Peninsulas of Illuminatia

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The peninsulas of Illuminatia are a series of prominent land macro-features that provide unique contours to the continent's coastline with the Periterranean Sea while also maintaining the relative geographic compactness of the land mass, relieving cartographers across the Neonisi planet in providing a continent that concisely fits within the margins of a rectangular printed page.

The four great peninsulas of the continent's eastern coastline are the most-often referenced peninsulas in Illuminatia, though the continent and its associated outer islands also include a gaggle of smaller lesser-known peninsulas elsewhere along its periphery.

Illuminatia's four great eastern peninsulas exert the largest impact upon the continent's shape and account for a significant portion its land area. These peninsulas, from north to south, include the Classical Peninsula, Galant Peninsula, Timmons Peninsula, and Modal Peninsula. These peninsulas are sometimes colloquially referred to as the "First," "Second," Third," and "Fourth" peninsulas, respectively. Additionally, the Erickson Peninsula supplies the Baroque Isle of northwest Illuminatia with its southwesterly appendage.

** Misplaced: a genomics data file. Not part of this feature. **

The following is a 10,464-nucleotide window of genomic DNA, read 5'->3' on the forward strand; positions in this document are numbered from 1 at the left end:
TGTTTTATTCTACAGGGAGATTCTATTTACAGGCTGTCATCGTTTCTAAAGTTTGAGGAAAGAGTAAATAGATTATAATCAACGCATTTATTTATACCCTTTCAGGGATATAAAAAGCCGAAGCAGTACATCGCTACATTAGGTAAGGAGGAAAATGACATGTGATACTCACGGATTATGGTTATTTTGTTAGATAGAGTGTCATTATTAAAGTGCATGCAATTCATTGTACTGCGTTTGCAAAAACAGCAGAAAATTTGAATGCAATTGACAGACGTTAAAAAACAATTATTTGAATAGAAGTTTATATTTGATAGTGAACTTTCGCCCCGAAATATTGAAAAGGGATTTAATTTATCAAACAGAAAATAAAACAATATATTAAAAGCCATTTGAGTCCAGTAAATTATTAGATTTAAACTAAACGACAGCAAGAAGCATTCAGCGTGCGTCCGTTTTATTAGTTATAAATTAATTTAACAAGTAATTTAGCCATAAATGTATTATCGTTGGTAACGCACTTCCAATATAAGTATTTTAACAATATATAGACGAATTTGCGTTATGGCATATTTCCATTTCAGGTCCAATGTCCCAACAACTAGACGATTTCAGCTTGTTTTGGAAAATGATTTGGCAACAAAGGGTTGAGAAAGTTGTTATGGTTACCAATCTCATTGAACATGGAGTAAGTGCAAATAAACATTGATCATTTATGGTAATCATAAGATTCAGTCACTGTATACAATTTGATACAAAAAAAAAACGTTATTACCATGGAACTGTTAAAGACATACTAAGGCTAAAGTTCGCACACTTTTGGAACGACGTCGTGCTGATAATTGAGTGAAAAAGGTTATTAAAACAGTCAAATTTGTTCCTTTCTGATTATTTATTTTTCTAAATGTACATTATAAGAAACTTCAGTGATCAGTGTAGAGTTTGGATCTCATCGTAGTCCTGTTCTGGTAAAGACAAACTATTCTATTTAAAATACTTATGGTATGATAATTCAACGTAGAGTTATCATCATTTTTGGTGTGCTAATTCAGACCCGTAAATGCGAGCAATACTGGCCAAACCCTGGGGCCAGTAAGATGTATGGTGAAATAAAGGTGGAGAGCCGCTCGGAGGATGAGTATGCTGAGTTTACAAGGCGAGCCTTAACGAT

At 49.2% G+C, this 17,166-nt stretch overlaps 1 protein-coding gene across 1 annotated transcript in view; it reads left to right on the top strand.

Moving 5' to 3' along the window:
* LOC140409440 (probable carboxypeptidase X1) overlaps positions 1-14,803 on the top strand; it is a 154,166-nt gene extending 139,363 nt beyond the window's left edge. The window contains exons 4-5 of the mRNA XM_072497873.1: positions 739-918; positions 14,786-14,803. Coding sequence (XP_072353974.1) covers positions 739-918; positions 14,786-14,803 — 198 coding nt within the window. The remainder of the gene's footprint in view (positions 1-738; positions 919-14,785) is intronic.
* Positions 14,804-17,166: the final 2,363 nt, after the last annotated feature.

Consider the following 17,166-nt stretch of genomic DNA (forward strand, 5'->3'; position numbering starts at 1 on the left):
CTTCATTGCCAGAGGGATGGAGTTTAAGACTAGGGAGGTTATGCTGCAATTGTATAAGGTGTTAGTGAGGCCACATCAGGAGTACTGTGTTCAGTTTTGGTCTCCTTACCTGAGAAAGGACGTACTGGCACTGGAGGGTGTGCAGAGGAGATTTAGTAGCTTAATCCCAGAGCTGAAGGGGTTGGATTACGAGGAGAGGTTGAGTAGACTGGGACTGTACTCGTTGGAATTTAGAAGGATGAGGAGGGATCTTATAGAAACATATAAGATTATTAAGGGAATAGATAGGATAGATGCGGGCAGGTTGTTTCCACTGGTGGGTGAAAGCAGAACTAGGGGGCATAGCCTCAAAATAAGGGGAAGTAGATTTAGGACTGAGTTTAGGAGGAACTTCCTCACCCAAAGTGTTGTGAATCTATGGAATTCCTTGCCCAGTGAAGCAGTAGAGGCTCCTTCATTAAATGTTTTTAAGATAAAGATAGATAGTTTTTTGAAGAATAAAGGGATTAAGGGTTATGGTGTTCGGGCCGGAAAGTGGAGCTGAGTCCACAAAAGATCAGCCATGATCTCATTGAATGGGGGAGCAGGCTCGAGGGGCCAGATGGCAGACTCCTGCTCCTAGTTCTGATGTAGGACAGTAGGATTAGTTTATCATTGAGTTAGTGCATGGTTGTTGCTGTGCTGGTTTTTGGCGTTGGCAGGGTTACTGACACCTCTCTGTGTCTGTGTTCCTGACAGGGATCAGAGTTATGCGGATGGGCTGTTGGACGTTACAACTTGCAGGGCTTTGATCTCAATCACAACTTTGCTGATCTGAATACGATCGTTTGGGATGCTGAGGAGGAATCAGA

Illuminatia's peninsulas are almost exclusively formed by mountain ranges or other elevated terrain. The continent has no peninsulas formed by river deltas or other alluvial outflows.

The mountain ranges forming the spines of the four eastern peninsulas also played a historical role in separating discrete populations. The Timmons Range, for instance, confined the population of the First Multiversal Duplication to the southwestern lowlands of the Timmons Peninsula while the population of the Third Multiversal Duplication resided only to the northeast of the peninsula.

It is theorized that the population distribution algorithms of the Lucidus mission, upon the mission's termination, targeted the four eastern peninsulas for settlement based on the supposed ability for these geographic features to provide ample land area, natural resources, and easy access to the ocean. And indeed, the continent's largest conurbations did develop and thrive in the vicinity of these peninsulas.